Pensions are important to us all. The Government is making proposals to change how the contributory state pension is calculated. The total contributions approach is a way of assessing and calculating a person’s eligibility for a full State pension. Government plans proposes that the current system of yearly averaging be replaced with a Total Contributions Approach from 2020.
A number of stakeholder organisations, including the National Women’s Council of Ireland, have been invited to submit. Individuals may also have their say through an online questionnaire at PENSIONS SURVEY
Other documents you may wish to view:
This process closes on Sept. 3rd 2018.
Pensions Submission from NWCI
The National Women’s Council of Ireland are preparing a detailed submission and you are invited to share your thoughts, comments or support with them. An outline of their proposals may be seen below.
NWCI Pensions Response:
We argue for direct personal access to pensions for all women, which take into account the important role women play in providing unpaid care. An universal pension system which gives both women and men equal access to a comprehensive pension guarantee is that the best way to support equality in older age. In the interim, there are gaps and inequities in the first tier of our pension social insurance system which need urgent attention and which should have greater priority than any new or supplementary tier.
We further argue that at least some and arguably a significant proportion of the €2.39b currently spent on private tax relief, the majority of which goes to high earners and men can be reinvested in first tier state pensions. We note that this funding option is not considered to fund a universal pension in the DEASP 2018 TCA consultation document even though the additional €1.3 billion per annum is within the pension tax relief envelope ad would general considerable impacts on gendered pension gaps.
|Governments Proposal||NWCI Response/Concerns|
|Consultation process||The format of the consultation process is not helpful – standalone submissions allow fuller consideration of the key issues rather than closed survey questions. The meaning of some survey questions is not clear. A roadshow was promised to engage more people in the consultation and this has not happened.|
|40 qualifying years (2080 contributions in total) will be required for a full pension of €243.30 pw||30 years as was originally proposed by the government in their National Pensions Framework. This would be much fairer for women The implications of changing this period need to be carefully considered through carrying out a gender impact assessment of the TCA as committed to in the National Strategy for Women and Girls.|
|The new calculation method will be introduced for all applicants reaching pension age from January 2020 onwards||Flexibility may be required for women who have not been able to build up sufficient contributions|
|A 10 year(520 contributions) cap on the credits awarded for gaps in employment over an applicant’s working life due to specified circumstances such as unemployment||We are concerned that when ordinary credits are used they will reduce the maximum number of HomeCaring Credits that can be used, e.g. if you have 7 years Jobseekers credits, you can only use another 13 years homecaring credits, the combined maximum is 20.|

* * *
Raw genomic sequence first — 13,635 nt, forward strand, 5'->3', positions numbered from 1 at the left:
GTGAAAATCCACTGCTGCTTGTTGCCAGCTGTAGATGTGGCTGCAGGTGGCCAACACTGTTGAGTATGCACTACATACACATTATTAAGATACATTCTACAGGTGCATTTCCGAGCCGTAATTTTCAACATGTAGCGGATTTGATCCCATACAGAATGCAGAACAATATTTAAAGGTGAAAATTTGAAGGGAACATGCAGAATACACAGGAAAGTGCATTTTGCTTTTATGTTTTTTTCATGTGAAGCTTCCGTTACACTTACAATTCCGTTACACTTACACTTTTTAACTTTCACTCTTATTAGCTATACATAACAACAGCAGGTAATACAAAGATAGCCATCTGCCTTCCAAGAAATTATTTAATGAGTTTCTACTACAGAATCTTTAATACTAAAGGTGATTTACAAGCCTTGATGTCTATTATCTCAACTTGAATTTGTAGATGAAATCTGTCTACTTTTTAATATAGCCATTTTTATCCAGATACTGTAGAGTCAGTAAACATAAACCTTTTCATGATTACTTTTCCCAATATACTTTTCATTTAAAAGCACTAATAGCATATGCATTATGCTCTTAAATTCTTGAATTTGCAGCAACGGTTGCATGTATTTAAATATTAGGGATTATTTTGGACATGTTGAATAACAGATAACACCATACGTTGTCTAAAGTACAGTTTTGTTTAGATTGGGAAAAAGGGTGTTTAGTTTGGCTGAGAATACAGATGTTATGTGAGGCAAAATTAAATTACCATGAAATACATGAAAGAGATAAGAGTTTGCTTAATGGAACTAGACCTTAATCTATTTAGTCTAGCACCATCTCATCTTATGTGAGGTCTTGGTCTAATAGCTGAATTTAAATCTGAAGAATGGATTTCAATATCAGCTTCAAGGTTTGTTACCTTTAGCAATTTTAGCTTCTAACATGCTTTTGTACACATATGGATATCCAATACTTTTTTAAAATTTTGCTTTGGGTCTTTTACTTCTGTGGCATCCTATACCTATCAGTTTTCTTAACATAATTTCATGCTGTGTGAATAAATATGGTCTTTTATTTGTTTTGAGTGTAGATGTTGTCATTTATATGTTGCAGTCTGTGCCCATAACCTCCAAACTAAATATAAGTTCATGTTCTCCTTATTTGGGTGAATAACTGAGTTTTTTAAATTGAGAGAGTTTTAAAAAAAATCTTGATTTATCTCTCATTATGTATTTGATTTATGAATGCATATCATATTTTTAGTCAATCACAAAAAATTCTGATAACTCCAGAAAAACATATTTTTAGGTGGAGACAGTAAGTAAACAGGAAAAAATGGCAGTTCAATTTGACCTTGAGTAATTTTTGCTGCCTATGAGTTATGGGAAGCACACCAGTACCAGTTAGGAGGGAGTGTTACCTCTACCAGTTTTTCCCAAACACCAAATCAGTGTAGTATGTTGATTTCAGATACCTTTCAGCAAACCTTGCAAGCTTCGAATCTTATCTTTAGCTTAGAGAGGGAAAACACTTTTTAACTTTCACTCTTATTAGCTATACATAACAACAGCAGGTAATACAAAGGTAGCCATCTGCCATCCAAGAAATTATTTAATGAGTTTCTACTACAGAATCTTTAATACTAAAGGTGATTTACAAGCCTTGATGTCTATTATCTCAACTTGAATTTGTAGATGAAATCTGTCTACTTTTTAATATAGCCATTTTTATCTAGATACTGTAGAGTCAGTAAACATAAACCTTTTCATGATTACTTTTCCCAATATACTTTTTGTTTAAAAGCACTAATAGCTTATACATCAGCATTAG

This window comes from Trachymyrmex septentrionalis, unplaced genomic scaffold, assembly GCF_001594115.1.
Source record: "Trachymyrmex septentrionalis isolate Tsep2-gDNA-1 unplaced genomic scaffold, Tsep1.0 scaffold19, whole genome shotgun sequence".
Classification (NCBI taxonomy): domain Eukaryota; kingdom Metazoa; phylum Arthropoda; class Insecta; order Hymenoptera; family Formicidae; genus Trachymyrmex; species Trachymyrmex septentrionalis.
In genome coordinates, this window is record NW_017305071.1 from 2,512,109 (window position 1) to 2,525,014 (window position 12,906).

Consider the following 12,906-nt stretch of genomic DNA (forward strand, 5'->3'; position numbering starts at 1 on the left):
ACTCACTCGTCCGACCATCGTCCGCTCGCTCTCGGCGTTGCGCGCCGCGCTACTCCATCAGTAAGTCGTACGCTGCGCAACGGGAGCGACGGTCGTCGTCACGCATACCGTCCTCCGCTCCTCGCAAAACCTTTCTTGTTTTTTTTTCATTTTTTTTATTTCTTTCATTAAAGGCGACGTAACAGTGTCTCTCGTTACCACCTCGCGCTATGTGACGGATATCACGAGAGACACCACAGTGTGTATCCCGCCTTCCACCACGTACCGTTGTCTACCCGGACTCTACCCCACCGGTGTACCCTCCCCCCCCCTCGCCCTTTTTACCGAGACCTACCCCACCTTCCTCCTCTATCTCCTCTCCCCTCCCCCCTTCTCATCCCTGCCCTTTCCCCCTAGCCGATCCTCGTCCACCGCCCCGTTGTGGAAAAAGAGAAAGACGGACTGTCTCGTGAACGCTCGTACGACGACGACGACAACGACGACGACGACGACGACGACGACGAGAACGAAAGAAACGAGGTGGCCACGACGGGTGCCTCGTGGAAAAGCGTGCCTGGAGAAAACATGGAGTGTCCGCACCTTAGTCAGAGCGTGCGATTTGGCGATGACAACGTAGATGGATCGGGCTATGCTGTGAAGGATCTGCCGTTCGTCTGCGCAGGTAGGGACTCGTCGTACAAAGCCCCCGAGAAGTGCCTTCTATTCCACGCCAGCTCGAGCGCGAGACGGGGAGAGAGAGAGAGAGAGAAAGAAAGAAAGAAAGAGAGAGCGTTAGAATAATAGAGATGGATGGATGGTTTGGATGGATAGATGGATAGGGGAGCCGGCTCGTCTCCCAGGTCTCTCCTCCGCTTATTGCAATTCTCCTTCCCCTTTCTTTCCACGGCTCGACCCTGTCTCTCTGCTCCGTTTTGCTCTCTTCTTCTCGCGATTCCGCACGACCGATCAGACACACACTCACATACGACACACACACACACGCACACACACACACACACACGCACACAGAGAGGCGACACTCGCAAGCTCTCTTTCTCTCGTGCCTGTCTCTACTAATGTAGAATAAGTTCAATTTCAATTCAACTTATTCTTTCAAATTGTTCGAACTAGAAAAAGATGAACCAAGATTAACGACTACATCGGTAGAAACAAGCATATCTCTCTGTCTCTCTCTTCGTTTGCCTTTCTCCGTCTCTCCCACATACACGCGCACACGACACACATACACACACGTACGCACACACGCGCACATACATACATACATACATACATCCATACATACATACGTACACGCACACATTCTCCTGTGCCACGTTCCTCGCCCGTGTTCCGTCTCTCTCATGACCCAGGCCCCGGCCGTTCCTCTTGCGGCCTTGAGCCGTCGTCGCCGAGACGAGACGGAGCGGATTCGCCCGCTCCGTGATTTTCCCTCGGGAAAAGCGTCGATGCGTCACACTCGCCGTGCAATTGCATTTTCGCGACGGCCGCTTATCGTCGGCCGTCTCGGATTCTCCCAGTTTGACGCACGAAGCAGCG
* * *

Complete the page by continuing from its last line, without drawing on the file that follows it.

|20 years credits(1040 contributions) for caring for your own children up to age 12 or for a sick relative of any age||We welcome the introduction of the homecaring credit. However longer periods of caring must be recognised in the final design of the TCA to recognise carers of children with disabilities who may require a life time of care. This practical recognition of the social and economic contribution of care should also serve as a Re-Entry credit, ensuring that those looking to re-enter the workforce after a period spent caring can access training, educational or employment supports from their local Intreo office.|
|Retaining the minimum paid contributions test of 10 years(520 contributions) for a reduced pension||Long-term carers may not have the minimum 10 years of contributions that is required to qualify for the SPC. Individualization does not apply in means testing for the non-contributory pension so a carer could potentially receive neither pension in their own right.
Explore removing a paid contribution condition for credits as in the UK.
|Benchmark the payment rate at 34% average earnings and index future increases in the pension to increases in wages and prices||Income certainty is crucial. Indexing must allow for women’s longer life span. An adequacy benchmark of 50% net average industrial earnings would ensure quality of life and ensure pension income standard would increase in line with average living standards and earnings.|
|The qualifying pension age will increase to 67 in 2021 and to 68 in 2028. There will be no further increases prior to 2035. Thereafter changes will be linked to life expectancy.||Ireland has the highest effective retirement age in Europe. There has been no gender or poverty analysis of increases in age for eligibility for the state pension, this one size fits all approach does not take into account inequalities within the workforce in terms of horizontal segregation of women in low paid sectors, women predominating in part time work and interruptions from building your pension from caring responsibilities. Women in low pay less likely to have sufficient pot built up to facilitate earlier retirement. Women (and men) with health conditions and/or who are in physically demanding employment sectors need mitigating and transitional arrangements.|
This is an once in a generation opportunity to influence pension policy. Let your voice be heard!
If you wish to comment on the NWCI submission contact Catherine Lane – email@example.com.